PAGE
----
Bangkok: The digital nomad’s No.1 destination

Bangkok: The digital nomad’s No.1 destination

Bangkok earned the prestigious title of top city for digital nomads worldwide, according to a recent survey conducted by CommercialSearch, a renowned platform specialising in working and co-working spaces. The bustling metropolis outshone all its competitors in this year’s rankings of the Best Cities for Digital Nomads.

CommercialSearch’s evaluation process involved assessing cities globally with populations exceeding 400,000 residents and completing data in all their metrics. From this comprehensive list, 57 cities emerged as the top contenders, with only one city selected from each country, ensuring a diverse set of large, well-connected urban centres that present outstanding choices for those embracing the digital nomad lifestyle. Affordability, Internet speed, co-working costs, fun factor, and safety were the key factors considered for the rankings.

Bangkok’s claim to fame lies in its all-round affordability, combined with stellar performance in the rest of CommercialSearch’s indicators.

In terms of cost, a low-season hotel room in Bangkok averages US$51 (1,750 baht), making it the fifth-most affordable among all the cities on the list. Additionally, the Thai capital boasts the fourth and sixth lowest average meal and co-working membership costs, respectively. Internet speed is not a concern either, with the city ranking fifth among all study locations, boasting an impressive 225 MB/s.

Bangkok’s allure lies in its perfect blend of affordability, entertainment, and ease of access. Digital nomads can reside in the city using a renewable travel visa every three months. Areas like Silom and downtown Bangkok are teeming with both businessmen to network with and trendy co-working spaces for those seeking a change of scenery.

The city’s vibrant nightlife, delectable yet inexpensive food, and hip cafes in neighbourhoods like Thonglor only add to its appeal. Moreover, with the rest of Southeast Asia easily accessible, digital nomads can explore quiet retreats away from the charming hustle and bustle of this nine-million-resident city.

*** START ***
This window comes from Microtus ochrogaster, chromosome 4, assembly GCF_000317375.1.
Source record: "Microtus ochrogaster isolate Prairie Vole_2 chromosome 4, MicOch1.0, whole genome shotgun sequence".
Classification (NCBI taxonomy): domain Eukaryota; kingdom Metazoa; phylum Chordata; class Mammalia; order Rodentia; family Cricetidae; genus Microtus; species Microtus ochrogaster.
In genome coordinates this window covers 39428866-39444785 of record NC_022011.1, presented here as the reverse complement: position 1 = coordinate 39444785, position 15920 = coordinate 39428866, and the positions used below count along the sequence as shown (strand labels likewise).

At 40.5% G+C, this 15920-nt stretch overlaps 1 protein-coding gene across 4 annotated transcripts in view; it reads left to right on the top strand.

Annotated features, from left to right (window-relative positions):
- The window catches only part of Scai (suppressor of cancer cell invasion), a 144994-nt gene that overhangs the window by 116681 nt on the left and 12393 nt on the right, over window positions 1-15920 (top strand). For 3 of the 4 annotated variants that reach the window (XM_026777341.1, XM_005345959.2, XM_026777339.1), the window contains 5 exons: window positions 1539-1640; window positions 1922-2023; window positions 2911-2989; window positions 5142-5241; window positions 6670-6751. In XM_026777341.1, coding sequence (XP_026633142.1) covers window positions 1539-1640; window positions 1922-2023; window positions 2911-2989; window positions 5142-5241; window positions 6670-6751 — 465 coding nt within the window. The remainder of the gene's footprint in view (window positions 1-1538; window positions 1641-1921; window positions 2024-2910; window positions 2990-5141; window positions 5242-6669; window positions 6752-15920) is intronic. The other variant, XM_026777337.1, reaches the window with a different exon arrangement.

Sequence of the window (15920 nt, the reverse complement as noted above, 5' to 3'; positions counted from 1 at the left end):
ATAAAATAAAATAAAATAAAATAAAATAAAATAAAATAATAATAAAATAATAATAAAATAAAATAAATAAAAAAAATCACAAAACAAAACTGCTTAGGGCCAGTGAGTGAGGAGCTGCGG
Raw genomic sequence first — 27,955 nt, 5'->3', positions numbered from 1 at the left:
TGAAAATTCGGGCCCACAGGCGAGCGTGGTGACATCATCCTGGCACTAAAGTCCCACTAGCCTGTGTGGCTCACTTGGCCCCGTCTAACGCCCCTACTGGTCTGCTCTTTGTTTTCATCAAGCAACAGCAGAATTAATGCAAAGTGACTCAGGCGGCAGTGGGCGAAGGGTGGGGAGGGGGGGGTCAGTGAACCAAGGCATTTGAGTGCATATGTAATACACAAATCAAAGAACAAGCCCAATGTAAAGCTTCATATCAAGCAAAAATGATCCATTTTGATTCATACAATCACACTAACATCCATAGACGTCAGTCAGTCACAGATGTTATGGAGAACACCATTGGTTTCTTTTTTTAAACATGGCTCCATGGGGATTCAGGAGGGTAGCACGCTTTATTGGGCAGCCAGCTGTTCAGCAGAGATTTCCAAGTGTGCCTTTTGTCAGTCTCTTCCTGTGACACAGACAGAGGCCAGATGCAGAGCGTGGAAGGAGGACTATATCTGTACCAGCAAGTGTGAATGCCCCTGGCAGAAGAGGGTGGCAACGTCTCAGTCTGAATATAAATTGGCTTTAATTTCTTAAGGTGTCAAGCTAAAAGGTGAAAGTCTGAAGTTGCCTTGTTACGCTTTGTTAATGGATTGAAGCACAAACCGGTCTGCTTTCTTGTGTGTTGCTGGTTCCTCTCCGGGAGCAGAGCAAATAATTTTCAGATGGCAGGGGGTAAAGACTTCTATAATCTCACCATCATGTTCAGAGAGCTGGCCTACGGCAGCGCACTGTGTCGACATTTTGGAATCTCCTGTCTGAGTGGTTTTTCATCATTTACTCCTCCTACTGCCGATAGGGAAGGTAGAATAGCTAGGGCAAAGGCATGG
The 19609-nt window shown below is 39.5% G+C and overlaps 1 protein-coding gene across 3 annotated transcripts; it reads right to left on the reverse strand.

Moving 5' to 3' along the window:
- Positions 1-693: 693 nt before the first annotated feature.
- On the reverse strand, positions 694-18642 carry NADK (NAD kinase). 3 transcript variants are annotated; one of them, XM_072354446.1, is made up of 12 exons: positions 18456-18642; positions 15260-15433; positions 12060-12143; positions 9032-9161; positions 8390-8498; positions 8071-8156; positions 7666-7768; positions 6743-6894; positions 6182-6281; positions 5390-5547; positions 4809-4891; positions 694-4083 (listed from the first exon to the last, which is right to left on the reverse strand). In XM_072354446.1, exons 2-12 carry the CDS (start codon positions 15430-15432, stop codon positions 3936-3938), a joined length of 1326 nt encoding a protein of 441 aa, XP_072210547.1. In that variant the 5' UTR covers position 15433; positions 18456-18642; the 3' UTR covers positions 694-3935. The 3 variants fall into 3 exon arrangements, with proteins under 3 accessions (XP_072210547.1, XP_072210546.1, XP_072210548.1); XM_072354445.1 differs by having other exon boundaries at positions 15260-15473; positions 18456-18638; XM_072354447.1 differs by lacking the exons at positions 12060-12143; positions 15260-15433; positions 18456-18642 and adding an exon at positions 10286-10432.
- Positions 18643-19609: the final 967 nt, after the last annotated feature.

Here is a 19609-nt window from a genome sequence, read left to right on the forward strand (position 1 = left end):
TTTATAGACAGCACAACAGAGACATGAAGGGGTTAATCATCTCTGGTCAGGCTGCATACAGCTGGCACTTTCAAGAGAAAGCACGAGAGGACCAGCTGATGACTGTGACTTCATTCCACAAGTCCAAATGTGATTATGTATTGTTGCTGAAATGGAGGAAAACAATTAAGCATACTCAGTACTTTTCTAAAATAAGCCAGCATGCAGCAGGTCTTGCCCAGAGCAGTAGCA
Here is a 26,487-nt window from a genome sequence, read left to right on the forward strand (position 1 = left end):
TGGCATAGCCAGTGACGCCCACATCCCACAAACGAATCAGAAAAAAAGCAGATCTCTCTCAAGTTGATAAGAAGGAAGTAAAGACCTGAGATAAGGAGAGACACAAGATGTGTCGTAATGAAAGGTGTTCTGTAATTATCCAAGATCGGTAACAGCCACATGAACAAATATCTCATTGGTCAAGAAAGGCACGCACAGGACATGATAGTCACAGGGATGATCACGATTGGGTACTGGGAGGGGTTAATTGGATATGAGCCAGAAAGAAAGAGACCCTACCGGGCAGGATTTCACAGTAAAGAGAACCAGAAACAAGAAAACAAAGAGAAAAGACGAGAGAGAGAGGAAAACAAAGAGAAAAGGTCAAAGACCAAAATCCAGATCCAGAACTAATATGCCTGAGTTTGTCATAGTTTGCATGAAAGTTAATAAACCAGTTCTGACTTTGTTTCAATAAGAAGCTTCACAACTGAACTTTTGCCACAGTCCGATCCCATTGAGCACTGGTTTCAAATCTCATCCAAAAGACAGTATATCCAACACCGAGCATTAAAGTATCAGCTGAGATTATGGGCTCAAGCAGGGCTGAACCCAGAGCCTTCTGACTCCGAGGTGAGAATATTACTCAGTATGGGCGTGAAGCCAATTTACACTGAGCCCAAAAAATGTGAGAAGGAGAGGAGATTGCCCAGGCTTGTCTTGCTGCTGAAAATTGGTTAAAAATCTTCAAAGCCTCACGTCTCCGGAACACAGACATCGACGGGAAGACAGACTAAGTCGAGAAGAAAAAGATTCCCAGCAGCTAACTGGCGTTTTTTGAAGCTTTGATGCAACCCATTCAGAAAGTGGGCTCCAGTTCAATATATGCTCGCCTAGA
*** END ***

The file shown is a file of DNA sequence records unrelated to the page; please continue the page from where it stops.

In second place in the rankings is Shanghai, China. Though less affordable compared to Bangkok, Shanghai boasts faster broadband Internet. However, the Great Firewall may pose challenges for digital nomads accustomed to using certain tools and online services. Nevertheless, with its status as one of China’s major hubs for business, finance, and research, Shanghai offers ample networking opportunities, provided internet restrictions do not impede day-to-day work.

In third spot is Bucharest, Romania. Bucharest mirrors Bangkok in terms of its best-scoring metrics and sits between Bangkok and Shanghai regarding hotel and co-working costs. Moreover, this Eastern European gem offers a safer environment than its predecessors.

Romania takes pride in offering some of the world’s fastest Internet speeds, especially when it comes to broadband, complemented by remarkably affordable subscription costs. As an added advantage, residents from numerous countries can live and work in Romania visa-free for up to 90 days, with the country recently introducing a dedicated digital nomad visa for stays of up to a year.

Bangkok has undeniably proven itself as the ultimate hotspot for digital nomads, flaunting an irresistible combination of affordability, excitement, and convenience. As remote work continues to rise in popularity, the world’s cities must continue to adapt and innovate to attract and accommodate the growing community of digital nomads.


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About the author

Thomas has a university background in the UK and in Latin America, with studies in Languages and Humanities, Culture, Literature and Economics. He started his Asian experience as a publisher in Krabi in 2005. Thomas has been editing local newspapers and magazines in England, Spain and Thailand for more than fifteen years. He is currently working on several projects in Thailand and abroad. Apart from Thailand, Thomas has lived in Italy, England, Venezuela, Cuba, Spain and Bali. He spends most of his time in Asia. During the years Thomas has developed a great understanding of several Asian cultures and people. He is also working freelance, writing short travel stories and articles for travel magazines. Follow Thomas on

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